The success of the Mars Orbiter Mission, lauded for its low price tag of $74 million, will boost India's five-decade-old space programme that newly-elected Prime Minister Narendra Modi aims to expand with better infrastructure and technology.
With a spacecraft around Mars, India joins a small group of nations - the United States, Russia and Europe - that have successfully sent probes to orbit or land on Mars. Others, however, failed several times initially.
Celebrations began at the command centre at Bangalore after delayed communication signals confirmed the spacecraft had entered Martian orbit.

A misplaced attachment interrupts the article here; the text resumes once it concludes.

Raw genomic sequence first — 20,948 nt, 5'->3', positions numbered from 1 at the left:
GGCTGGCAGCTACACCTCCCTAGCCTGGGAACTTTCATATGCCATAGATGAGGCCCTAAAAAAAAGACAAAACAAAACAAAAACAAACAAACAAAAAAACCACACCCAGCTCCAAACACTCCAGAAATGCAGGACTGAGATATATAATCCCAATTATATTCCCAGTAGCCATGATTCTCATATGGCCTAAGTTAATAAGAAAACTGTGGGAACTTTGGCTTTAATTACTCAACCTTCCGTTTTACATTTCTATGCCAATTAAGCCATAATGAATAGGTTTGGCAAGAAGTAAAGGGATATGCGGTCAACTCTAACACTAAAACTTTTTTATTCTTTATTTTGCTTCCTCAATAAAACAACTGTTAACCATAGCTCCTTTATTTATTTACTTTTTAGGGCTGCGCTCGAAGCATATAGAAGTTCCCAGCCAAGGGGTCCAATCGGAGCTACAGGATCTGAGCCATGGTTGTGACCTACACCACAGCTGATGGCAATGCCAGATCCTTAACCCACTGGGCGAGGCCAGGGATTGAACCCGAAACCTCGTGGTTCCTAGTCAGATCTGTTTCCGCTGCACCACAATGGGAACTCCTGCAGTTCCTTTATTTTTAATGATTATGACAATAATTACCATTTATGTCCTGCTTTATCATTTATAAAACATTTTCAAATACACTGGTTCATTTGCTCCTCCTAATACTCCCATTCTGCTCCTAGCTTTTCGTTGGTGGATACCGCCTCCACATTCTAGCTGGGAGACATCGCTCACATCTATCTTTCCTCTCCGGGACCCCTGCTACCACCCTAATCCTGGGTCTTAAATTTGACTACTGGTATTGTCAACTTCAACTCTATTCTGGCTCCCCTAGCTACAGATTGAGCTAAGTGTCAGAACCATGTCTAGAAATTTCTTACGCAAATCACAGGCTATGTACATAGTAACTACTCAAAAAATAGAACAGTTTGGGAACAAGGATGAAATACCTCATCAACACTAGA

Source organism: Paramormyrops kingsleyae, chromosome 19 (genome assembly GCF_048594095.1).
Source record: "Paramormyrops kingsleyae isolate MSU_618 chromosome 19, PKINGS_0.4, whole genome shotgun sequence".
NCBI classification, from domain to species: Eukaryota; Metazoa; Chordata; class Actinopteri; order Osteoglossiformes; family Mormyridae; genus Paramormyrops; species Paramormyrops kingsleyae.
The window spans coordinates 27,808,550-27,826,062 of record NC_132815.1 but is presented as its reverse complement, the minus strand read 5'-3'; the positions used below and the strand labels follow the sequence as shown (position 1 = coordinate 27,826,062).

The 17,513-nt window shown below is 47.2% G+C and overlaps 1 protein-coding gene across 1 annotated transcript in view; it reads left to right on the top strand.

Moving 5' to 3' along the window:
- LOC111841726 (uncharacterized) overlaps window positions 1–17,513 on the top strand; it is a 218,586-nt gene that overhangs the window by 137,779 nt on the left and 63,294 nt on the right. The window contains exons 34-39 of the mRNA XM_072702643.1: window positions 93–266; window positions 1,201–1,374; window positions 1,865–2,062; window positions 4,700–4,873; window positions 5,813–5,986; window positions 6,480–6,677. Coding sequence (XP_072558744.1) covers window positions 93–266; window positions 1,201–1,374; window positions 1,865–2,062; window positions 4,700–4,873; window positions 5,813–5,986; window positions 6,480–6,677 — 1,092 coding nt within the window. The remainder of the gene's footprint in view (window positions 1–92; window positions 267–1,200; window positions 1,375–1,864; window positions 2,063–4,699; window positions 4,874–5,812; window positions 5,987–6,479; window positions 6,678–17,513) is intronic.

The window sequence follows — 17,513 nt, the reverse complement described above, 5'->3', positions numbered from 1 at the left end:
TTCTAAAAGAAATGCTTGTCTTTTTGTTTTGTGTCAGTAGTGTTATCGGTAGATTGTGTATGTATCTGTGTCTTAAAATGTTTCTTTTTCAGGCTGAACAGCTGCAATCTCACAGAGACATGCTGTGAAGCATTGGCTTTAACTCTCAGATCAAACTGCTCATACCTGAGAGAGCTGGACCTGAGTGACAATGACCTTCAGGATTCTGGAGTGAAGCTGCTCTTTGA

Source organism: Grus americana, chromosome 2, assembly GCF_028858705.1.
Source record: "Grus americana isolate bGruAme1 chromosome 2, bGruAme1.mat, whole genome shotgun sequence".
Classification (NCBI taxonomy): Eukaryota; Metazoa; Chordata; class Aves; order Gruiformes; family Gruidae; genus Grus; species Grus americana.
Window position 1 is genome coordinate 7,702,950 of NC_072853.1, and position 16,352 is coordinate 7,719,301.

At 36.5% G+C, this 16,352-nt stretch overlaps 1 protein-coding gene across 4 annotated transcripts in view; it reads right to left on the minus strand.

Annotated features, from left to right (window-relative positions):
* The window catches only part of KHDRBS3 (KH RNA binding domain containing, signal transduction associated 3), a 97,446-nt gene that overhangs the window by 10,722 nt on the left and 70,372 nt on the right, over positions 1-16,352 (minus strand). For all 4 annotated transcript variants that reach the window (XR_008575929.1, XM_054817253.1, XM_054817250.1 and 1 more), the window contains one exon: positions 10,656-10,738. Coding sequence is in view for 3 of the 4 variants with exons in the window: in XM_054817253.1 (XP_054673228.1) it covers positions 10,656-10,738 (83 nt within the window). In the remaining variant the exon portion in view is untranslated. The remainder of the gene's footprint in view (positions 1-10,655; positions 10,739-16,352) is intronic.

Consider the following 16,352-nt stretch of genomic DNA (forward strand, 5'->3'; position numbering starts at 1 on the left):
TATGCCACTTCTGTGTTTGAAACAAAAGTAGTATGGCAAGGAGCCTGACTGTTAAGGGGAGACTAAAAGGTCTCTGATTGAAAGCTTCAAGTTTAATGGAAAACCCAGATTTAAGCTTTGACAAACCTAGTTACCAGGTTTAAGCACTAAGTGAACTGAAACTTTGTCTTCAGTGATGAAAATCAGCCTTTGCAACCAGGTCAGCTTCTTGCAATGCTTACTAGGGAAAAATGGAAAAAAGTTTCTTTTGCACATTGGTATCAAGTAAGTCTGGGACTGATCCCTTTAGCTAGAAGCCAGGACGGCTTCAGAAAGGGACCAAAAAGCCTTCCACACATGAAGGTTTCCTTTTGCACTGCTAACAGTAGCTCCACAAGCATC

Modi, who sat behind scientists, looked tensed during the final moments. He congratulated scientists after the feat was achieved.
"India has successfully reached Mars. Congratulations to all," Modi said in an address at the command centre.
"History has been created today. We have dared to reach out into the unknown and have achieved the near impossible."
The state-run Indian Space Research Organisation (Isro) successfully ignited the main 440 Newton liquid engine and eight small thrusters that fired for 24-minutes and trimmed the speed of the craft to allow smooth orbit insertion under Mars' shadow.
© Thomson Reuters 2014